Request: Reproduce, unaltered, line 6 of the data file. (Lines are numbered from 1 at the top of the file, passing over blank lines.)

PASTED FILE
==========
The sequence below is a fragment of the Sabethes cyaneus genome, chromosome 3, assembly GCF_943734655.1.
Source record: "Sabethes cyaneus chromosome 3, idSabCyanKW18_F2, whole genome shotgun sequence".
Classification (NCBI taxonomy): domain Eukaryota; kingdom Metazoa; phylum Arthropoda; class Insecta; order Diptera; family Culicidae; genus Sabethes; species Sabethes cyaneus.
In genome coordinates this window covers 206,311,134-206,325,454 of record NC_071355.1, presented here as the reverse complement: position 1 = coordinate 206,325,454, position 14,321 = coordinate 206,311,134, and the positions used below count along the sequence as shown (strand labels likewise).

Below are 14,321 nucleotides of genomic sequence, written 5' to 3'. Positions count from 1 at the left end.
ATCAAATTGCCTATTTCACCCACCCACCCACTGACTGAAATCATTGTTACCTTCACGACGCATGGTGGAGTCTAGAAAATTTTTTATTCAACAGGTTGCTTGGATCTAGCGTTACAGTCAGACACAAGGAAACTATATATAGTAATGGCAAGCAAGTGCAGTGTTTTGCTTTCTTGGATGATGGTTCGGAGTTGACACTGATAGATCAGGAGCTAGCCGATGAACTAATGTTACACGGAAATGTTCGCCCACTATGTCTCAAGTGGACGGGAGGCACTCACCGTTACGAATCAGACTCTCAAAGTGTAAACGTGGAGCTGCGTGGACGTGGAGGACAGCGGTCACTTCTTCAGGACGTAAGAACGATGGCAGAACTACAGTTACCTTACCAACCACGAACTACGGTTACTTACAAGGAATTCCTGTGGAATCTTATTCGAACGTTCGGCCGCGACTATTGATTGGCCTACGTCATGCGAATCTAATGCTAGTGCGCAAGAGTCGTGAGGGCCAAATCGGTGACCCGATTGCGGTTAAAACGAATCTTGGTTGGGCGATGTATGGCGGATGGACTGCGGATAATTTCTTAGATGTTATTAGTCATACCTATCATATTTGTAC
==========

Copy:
ATCAAATTGCCTATTTCACCCACCCACCCACTGACTGAAATCATTGTTACCTTCACGACGCATGGTGGAGTCTAGAAAATTTTTTATTCAACAGGTTGCTTGGATCTAGCGTTACAGTCAGACACAAGGAAACTATATATAGTAATGGCAAGCAAGTGCAGTGTTTTGCTTTCTTGGATGATGGTTCGGAGTTGACACTGATAGATCAGGAGCTAGCCGATGAACTAATGTTACACGGAAATGTTCGCCCACTATGTCTCAAGTGGACGGGAGGCACTCACCGTTACGAATCAGACTCTCAAAGTGTAAACGTGGAGCTGCGTGGACGTGGAGGACAGCGGTCACTTCTTCAGGACGTAAGAACGATGGCAGAACTACAGTTACCTTACCAACCACGAACTACGGTTACTTACAAGGAATTCCTGTGGAATCTTATTCGAACGTTCGGCCGCGACTATTGATTGGCCTACGTCATGCGAATCTAATGCTAGTGCGCAAGAGTCGTGAGGGCCAAATCGGTGACCCGATTGCGGTTAAAACGAATCTTGGTTGGGCGATGTATGGCGGATGGACTGCGGATAATTTCTTAGATGTTATTAGTCATACCTATCATATTTGTAC